PastorRodney’s Weblog

Preaching from the Pulpit of Ephraim Church of the Bible

Theology of the Incarnation; One Person Two Natures

12/22/13 Theology of the Incarnation; One Person Two Natures; Audio available at: http://www.ephraimbible.org/Sermons/20131222_one-person-two-natures.mp3

We are taking a few weeks to study the theology of the incarnation. What do we mean when we say that God became a man? In the past two weeks we have examined some of the biblical evidence of who Jesus is. We saw that the bible plainly teaches that Jesus, although he is distinct from the Father and in perfect fellowship with his Father, is fully God, that he has always existed as God, that he fully possesses in himself all the attributes that make God God. Jesus is the divine Word that brought everything that is into existence. He is eternal, immortal, omnipotent, omnipresent, sovereign, holy, worthy of our worship.

We also saw that Jesus is really and truly human. Although conceived supernaturally by the Holy Spirit in the womb of a virgin, he was born in the normal way, he was circumcised on the eighth day, he grew and developed intellectually, physically, spiritually and socially like every other human. He learned, he grieved, he wept, he rejoiced, he ate, he drank, he slept, he became physically exhausted and weak, he suffered, and he died a violent human death. He had a real human body, a human mind, human emotions, a human will. His corpse was put in a tomb. He did not stay dead, but even after the resurrection, he presented his real physical human body alive to his disciples.

This is what the bible teaches and what all Christians believe about Jesus. Jesus is really truly fully God. Jesus is genuinely authentically human. These two natures, full deity and full humanity exist in the one person of Jesus.

The question before us today is ‘how can these things be?’ How can Jesus be both fully God and really human? How can he be infinite, eternal, uncreated, and have a birth day? How can he fill all space and be present in a body in Judea? How can he know all things and learn? How can he be all-powerful, sovereign, and grow and develop? How can he be immortal and die? This is a mystery much greater than the resurrection. If Jesus really is who he claimed to be, it would be shocking if he didn’t raise from the dead. The mystery of the incarnation is a mystery probably equal to if not greater than the trinity. That God is three persons in one being is incomprehensible to us, but that one of those persons, while remaining fully God, would unite himself forever to our human nature is staggering to the imagination.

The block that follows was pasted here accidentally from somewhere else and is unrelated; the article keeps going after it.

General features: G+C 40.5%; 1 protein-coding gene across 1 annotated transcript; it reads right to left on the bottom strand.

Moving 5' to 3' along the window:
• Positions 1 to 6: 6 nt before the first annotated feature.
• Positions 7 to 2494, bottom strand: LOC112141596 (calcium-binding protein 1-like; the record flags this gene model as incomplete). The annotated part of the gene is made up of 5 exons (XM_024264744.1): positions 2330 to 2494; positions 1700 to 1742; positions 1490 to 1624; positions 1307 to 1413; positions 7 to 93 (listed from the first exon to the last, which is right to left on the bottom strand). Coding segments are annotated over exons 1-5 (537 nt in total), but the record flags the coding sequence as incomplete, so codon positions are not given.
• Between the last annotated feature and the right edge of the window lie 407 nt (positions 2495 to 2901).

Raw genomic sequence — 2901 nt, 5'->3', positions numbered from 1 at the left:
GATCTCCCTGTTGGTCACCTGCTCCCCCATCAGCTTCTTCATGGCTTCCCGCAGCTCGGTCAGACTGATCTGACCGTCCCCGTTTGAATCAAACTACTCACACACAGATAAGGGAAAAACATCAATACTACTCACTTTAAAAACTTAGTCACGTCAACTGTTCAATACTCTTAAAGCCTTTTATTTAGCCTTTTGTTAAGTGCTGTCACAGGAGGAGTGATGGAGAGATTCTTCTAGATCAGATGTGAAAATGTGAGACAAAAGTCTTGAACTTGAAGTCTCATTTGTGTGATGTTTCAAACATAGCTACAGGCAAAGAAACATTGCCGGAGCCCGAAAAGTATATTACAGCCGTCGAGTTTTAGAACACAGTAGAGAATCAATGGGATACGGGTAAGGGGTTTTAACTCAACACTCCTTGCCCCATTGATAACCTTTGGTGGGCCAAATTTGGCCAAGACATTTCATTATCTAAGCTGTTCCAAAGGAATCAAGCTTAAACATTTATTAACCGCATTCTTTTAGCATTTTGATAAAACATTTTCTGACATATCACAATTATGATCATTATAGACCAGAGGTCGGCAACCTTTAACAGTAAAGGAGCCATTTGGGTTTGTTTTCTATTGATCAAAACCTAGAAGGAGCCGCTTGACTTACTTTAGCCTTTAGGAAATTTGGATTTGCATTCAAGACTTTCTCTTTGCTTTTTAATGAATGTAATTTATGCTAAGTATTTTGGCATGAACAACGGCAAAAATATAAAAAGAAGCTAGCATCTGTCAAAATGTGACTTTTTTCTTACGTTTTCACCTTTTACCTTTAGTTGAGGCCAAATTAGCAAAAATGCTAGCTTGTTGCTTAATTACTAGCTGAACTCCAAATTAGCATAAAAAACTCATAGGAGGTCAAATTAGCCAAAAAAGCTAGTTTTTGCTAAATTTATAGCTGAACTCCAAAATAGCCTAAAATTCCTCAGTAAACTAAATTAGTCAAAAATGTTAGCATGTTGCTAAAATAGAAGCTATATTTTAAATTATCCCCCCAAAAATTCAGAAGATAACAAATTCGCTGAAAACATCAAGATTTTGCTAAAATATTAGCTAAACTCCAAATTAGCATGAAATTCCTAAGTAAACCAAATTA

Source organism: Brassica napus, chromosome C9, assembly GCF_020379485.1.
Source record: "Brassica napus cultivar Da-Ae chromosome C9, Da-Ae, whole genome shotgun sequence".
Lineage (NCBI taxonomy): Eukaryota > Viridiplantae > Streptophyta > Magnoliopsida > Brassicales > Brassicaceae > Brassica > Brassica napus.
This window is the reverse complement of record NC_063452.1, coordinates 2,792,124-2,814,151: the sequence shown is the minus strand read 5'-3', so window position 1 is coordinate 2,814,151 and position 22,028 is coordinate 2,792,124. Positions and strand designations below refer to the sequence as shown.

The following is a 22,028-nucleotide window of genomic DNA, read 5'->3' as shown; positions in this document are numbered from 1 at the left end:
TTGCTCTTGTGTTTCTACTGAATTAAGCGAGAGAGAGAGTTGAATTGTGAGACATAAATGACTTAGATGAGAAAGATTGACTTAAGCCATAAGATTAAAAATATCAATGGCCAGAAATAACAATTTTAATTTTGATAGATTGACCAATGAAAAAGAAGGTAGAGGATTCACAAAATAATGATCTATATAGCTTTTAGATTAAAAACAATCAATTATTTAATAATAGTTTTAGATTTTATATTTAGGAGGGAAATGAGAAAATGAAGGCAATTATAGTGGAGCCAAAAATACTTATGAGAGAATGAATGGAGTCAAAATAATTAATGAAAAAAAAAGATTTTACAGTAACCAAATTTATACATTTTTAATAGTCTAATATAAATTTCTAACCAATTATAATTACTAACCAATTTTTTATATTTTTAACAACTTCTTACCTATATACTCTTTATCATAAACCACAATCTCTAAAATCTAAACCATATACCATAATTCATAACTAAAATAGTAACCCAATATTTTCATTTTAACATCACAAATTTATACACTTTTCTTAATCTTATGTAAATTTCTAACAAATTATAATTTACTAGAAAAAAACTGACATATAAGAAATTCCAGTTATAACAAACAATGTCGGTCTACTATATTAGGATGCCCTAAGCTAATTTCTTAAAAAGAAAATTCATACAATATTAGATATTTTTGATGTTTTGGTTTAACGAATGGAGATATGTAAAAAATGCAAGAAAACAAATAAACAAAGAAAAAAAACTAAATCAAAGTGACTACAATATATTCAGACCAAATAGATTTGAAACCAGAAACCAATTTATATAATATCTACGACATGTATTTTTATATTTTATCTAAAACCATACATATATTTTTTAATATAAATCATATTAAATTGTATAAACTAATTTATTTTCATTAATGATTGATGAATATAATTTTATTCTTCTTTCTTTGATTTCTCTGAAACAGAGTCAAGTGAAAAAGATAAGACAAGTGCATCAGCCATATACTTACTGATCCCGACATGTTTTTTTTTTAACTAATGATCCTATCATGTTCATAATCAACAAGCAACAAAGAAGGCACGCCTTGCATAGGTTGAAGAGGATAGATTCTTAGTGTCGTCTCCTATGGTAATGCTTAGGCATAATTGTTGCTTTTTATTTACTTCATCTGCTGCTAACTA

Outline

I think it is essential that we begin by defining our terms, so that we understand what we mean by the words we use. Then we will listen to history and see what we can learn from the mistakes and wisdom of those who have gone before us, and we will conclude by examining some of the biblical passages that shed light on this issue.

Terms

When we say that Jesus is one person with two natures, we must understand what we mean by ‘person’ and what we mean by ‘nature’.

The Princeton theologian Charles Hodge puts it simply: “a person is an intelligent subject who can say I, who can be addressed as Thou, and who can act and be the object of action” [Hodge, 1871, vol I, p.444]. A person is one who can think, feel, and act in relation to other persons. When I say ‘person’ I do not mean ‘human’. As I understand it, there are three classes of personal beings; God, angels, and men. For instance, we could say that the angel Gabriel is a personal being. Angels are spirit beings, not made up of matter, not human, but Gabriel is a distinct personality who can have a conversation with Michael or Lucifer or Jesus or Mary.

By nature, I mean the essential characteristics that distinguish one class of being from another. Nature is similar to species. The attributes of Gabriel’s personality are what distinguishes him from Michael, another angelic being. The attributes of Gabriel’s nature as an angelic being are what distinguish him from the human Mary, or from God. The nature of an angel is a created spiritual being, localized but without a physical body. The nature of God is infinite uncreated eternal self-existent being. The nature of man is created being who is both spiritual and physical.

Making these kind of distinctions in our vocabulary is extremely helpful when we are talking about things like the triune God, because when we say that God is three and God is one, we do not mean that God is three in the same way that he is one. We do not mean that God is three persons and one person or that he is three beings and one being; that would be nonsense. No object can logically be three in the same way that it is one. If we are talking about a triangle, we do not say that it has three sides and it has only one side; nor do we say that a triangle is one shape and it is three shapes. A triangle is one shape with three sides. God is one being consisting in three persons. When we come to the incarnation, we are not saying that Jesus is one person and two persons; neither do we say that Jesus is one nature and two natures. We say that Jesus is one person with two natures.

History